Satya Narayana Nadella, the Microsoft CEO. Another Indian holding a key position in one of the world’s biggest companies. Over the past few years, many Indians have made their presence felt on global business stage. But this has raised some inevitable questions: why is it that India’s tech and other geniuses flower only abroad? Why does our system kill future heroes, while the US helps raise even ordinary Indians to iconic levels?
Multi-national giants like PepsiCo, Motorola, Deutsche Bank have Indian-origin persons in their top leadership positions. Just a few of them together are managing business worth over $350 billion. No wonder, CEO’s are termed as India’s leading export and the subcontinent has been termed as “the ideal training ground for global houses”. But why is that every India-origin person to win a Nobel Prize after 1947 in the sciences have not been an Indian citizen anymore? Does it represent a flaw in our system? Indeed, it does. While it may sound churlish, but all the Indians who succeeded abroad had just one thing in common: they all abandoned India.
True, Indians’ inherent focus on good education and their ability to adapt to any situation have played a part in their rise to top positions at global companies, but could they have achieved the same heights if they had stayed here? The answer is a plain NO. Our system doesn’t allow us to do so. We are encouraged to be a talker rather than a doer. We think this makes us argumentative and democratic, but actually it makes us obstructionist rather than problem solvers. We are not risk takers, but risk avoiders. In our country, if a kid wants to be a cricketer or an artist, he is discouraged and asked to crack a IIT-JEE or CAT, since IITs and IIMs are seen as a way to big jobs.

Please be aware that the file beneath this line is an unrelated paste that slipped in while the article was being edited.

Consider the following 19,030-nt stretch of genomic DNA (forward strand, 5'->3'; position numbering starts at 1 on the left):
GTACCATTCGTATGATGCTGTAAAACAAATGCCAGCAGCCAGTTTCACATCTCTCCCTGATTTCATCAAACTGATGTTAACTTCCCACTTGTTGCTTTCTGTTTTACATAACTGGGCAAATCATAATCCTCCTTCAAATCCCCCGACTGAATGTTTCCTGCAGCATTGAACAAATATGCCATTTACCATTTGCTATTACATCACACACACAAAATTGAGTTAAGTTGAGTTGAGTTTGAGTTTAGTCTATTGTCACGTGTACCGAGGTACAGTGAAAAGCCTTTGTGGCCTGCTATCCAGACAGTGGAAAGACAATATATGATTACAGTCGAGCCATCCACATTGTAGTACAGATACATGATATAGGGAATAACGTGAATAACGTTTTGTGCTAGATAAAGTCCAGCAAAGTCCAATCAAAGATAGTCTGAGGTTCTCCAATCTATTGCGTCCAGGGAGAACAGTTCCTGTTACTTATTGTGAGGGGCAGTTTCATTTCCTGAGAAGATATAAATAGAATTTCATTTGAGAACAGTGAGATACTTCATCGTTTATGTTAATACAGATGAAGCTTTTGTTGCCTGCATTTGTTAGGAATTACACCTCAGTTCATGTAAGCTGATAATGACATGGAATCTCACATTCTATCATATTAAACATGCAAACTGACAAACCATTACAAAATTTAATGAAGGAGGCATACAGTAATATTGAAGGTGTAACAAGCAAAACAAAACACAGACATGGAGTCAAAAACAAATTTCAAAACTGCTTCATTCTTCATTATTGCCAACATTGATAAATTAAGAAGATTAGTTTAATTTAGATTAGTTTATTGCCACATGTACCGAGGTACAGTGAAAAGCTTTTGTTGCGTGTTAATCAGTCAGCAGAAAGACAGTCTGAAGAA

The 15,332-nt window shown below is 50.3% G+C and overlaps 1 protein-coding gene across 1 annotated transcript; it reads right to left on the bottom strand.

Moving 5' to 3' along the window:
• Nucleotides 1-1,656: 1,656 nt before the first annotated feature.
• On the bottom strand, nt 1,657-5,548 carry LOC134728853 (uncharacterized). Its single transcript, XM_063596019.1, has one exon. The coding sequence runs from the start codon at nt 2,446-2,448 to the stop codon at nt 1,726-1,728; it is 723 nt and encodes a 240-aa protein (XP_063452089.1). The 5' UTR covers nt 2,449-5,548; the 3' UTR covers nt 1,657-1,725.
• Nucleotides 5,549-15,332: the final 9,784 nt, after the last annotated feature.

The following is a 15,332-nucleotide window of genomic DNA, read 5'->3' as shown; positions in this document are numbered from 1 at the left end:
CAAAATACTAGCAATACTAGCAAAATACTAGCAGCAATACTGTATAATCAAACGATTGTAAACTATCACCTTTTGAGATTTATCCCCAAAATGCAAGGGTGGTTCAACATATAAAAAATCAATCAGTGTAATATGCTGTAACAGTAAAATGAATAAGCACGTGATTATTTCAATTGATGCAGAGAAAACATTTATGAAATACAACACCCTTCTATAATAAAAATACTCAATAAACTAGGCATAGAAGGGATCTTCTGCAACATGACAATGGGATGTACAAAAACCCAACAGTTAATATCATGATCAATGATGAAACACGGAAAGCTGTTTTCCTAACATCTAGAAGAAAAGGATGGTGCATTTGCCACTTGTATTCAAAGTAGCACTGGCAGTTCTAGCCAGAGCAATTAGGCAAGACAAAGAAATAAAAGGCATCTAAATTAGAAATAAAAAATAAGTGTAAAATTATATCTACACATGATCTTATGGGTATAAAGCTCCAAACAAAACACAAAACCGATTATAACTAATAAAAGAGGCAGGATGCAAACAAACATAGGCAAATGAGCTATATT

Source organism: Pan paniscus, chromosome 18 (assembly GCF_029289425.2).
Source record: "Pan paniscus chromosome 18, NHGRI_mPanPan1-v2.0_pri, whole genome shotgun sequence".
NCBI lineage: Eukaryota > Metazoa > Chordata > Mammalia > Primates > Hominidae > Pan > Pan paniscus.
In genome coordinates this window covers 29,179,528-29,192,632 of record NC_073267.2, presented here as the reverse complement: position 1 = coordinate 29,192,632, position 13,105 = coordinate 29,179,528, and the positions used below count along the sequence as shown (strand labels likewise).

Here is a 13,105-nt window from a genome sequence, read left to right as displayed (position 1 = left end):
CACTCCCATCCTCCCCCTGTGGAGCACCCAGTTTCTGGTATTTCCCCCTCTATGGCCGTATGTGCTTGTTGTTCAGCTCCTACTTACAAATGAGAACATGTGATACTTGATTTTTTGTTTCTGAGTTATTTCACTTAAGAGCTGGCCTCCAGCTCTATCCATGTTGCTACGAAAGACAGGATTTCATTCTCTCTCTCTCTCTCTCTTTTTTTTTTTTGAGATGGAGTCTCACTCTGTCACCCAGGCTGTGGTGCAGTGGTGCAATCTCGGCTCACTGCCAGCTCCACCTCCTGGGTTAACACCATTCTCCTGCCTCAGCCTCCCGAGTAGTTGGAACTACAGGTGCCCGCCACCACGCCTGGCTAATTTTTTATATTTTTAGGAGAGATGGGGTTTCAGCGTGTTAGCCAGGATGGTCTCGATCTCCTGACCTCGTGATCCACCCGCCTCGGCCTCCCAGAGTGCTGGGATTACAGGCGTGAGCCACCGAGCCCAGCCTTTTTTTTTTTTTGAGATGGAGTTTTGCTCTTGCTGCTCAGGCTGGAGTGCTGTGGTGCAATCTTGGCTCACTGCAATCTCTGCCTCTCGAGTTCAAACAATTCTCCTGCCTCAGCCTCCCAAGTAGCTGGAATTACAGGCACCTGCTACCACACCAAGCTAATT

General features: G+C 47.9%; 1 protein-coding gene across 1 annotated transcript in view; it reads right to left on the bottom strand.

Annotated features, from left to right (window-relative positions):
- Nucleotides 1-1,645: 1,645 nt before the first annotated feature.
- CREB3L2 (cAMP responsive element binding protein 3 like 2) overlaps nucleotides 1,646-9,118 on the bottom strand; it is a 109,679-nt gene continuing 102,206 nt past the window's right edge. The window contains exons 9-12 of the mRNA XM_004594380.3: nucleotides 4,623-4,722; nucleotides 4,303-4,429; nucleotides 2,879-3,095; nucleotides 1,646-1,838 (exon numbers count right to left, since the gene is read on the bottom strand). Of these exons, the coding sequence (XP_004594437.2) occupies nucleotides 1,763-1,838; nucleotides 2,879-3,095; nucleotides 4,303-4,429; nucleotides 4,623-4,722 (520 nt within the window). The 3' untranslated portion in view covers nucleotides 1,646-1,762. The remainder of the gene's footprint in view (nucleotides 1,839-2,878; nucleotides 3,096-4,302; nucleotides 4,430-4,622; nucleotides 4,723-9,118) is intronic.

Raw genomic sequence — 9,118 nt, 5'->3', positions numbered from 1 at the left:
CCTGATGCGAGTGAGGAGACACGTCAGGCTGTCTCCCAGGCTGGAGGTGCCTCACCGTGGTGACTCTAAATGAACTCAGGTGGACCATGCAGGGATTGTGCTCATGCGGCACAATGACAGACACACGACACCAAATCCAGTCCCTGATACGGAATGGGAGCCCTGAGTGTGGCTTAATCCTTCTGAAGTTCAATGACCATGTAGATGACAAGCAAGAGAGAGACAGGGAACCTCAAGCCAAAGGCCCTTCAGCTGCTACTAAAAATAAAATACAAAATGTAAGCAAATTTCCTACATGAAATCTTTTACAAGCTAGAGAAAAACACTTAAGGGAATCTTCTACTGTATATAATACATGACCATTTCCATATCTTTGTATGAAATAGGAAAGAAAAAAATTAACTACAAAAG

We are simply unable to tolerate success. If someone talks about a successful model here, he is bound to be bought down. Also, we like mediocrity more than excellence. We want to be surrounded by non-achievers who agree with us at every moment, rather than someone who has his own ideas and a non-conformist. In simple words, our successes and leaders are due to a historical accident rather than a real effort.
A Satya Nadella, belonging to Manipal, would never have made it big in India since he is not from the IITs. He might have been working as a coder in TCS or Infosys with a big package. But a CEO? Probably not.